What’s it like to be a foster family? Hear from the sons and daughters of families who foster

Here at Bradford Fostering, we use the phrase ‘children who foster’ to describe the children of foster carers who form part of the wider foster family. This also includes children who spend a lot of time with the adult who is a foster carer, such as grandchildren.


We spoke with several children who foster to learn more about their experiences as children who foster.


“Fostering is nice. I’m an only child, it gives me siblings to play with and it gives me the chance to help others” - Rizwa, aged 17
Three girls, from left: one with long straight auburn hair, one with mid-length curly brown hair, one with long straight brown hair.

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Community and culture

As a child who fosters, your children will be helping a child in need and learning more about the lives of other children.


They will also become part of a wider team and community, so will have plenty of opportunities to meet new people and make new friends.


If a foster child is from a different culture or religion to your own children, your children will benefit from learning more about our diverse Bradford community, have the opportunity to partake in different cultural events and learn more about the world as a whole.



“Each child is different, it’s never boring” - Rizwa, aged 17

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Sharing and behaviour

If you have not fostered a child before, your child may not be used to sharing their parents with another child. This may be hard for your children at first.


For example, if your foster child displays negative behaviours, your own children may have questions which you cannot fully answer.


Here at Bradford Fostering, we offer training for family members and 24/7 support from our experienced team, so your whole family feel prepared for their fostering roles.


Children and young people also take part in a special training course to learn more about their roles, how their family may change and how they can make a foster child feel comfortable and safe.


“The biggest sacrifice for me was sharing my parents. Your parents are not completely yours anymore. But you know you’re doing a good thing” - Fatima, aged 21

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House rules

When a foster child moves into a home, there may be some additional house rules to keep all members of the household safe.


This may include asking everyone to knock on a closed door and ask for permission before entering.


Most house rules will be in place for all members of the family, so you can support each other and ask questions with one another if you are unsure.


It is important that any visitors to your home are also made aware of your house rules, as this can help with reinforcement and provide stability for your children.


“The rules are not hard, you just get used to them” - Maryam, aged 11

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Secrets

Sometimes a foster child may want to share secrets with a child who fosters. It is important that your child knows they cannot promise to keep any secrets.


If a foster child decides to share something with a child, it is important for the child to tell their parents straight away.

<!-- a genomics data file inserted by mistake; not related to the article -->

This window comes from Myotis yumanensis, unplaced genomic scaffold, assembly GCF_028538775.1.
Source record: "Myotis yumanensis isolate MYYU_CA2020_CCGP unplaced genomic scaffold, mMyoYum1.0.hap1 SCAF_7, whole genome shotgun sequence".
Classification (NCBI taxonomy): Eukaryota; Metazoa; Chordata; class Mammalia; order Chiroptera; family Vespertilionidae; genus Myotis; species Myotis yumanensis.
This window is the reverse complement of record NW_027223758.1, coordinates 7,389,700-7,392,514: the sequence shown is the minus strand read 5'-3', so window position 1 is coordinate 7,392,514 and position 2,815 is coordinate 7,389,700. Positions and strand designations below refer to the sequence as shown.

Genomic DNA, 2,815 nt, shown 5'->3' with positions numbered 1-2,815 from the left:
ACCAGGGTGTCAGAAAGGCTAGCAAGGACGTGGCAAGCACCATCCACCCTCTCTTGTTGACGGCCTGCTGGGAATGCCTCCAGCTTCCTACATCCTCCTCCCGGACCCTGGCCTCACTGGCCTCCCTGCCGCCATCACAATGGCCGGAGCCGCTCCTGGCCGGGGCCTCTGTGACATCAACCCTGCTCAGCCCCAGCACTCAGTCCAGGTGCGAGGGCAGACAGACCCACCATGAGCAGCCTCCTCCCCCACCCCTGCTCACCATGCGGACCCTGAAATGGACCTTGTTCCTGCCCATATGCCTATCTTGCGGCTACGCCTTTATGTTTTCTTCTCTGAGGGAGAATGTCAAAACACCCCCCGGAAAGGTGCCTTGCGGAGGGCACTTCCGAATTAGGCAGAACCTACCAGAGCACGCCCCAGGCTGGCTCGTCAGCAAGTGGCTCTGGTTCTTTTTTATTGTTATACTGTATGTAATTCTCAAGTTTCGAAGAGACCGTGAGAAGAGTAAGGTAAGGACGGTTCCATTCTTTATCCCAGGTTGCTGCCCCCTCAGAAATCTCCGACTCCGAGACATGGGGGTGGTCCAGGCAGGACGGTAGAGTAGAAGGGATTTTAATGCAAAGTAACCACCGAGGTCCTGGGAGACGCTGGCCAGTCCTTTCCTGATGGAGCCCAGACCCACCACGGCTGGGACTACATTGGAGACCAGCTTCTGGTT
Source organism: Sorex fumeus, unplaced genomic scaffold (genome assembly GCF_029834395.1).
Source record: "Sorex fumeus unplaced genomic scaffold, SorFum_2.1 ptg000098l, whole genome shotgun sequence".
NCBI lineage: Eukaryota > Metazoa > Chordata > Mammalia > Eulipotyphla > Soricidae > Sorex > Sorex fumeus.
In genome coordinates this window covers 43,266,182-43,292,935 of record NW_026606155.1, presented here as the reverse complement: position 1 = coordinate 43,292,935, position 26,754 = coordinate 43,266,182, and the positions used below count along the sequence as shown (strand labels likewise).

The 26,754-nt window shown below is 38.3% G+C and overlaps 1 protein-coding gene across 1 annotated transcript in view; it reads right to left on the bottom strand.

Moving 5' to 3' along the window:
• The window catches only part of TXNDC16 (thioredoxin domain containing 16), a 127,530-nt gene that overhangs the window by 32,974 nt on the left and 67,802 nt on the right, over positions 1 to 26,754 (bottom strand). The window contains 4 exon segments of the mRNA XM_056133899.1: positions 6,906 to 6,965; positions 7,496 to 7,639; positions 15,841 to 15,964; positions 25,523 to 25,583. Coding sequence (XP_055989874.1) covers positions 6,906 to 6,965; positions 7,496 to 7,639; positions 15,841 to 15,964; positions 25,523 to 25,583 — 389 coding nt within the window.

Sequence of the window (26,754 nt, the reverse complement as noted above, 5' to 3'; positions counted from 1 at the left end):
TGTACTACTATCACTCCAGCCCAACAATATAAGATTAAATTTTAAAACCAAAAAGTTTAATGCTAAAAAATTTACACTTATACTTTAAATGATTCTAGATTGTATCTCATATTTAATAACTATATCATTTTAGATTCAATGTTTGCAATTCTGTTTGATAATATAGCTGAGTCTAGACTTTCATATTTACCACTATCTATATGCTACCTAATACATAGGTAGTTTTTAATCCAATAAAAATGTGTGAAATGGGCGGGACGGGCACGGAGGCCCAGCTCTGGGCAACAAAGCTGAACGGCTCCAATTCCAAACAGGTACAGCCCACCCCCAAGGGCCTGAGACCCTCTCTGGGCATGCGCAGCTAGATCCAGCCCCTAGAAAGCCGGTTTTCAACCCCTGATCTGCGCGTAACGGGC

This may be important information which Bradford Fostering may need to be informed about.


“Fostering has made me more open minded and sensitive. It is rewarding and challenging at the same time” - Fatima, aged 21

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Sensitive information

Likewise, a child who fosters may know things about a foster child that are considered sensitive, such as why the foster child entered care.


You should communicate with your child the importance and seriousness of not sharing sensitive information about the foster child with their friends.


This protects the child’s personal information and, if they want it, gives them the choice to tell their friends about their experiences when, and if, they are ready.


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Family bonds

When a foster child joins your family, you will likely form a strong bond during their placement.


Therefore, it is important that you prepare your child for the possibility that your foster child may not live with your family permanently, especially if you foster children and young people on a short-term basis.


To help both your own family and your foster child during this time, you could create a memory book, which has photos and mementos of your happy memories.


Your family may also be able to stay in contact with the foster child. This is dependent on individual circumstances.


“We were devastated every time a child moved on, but we were excited when we knew a new child was coming” - Maryam, aged 11

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Next steps

Becoming a foster carer in Bradford changes lives. When you foster with Bradford Council, your whole family will receive extensive support and training so you feel ready to welcome a foster child into your home.


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Would you like to learn more about fostering?

If you would like to support children and young people in the Bradford district, we would be delighted to hear from you. Book an information call back now and chat with our friendly team about life as a foster carer.


Alternatively, please download our information pack, which is filled with important information about the role of a foster carer and the Bradford Council fostering service.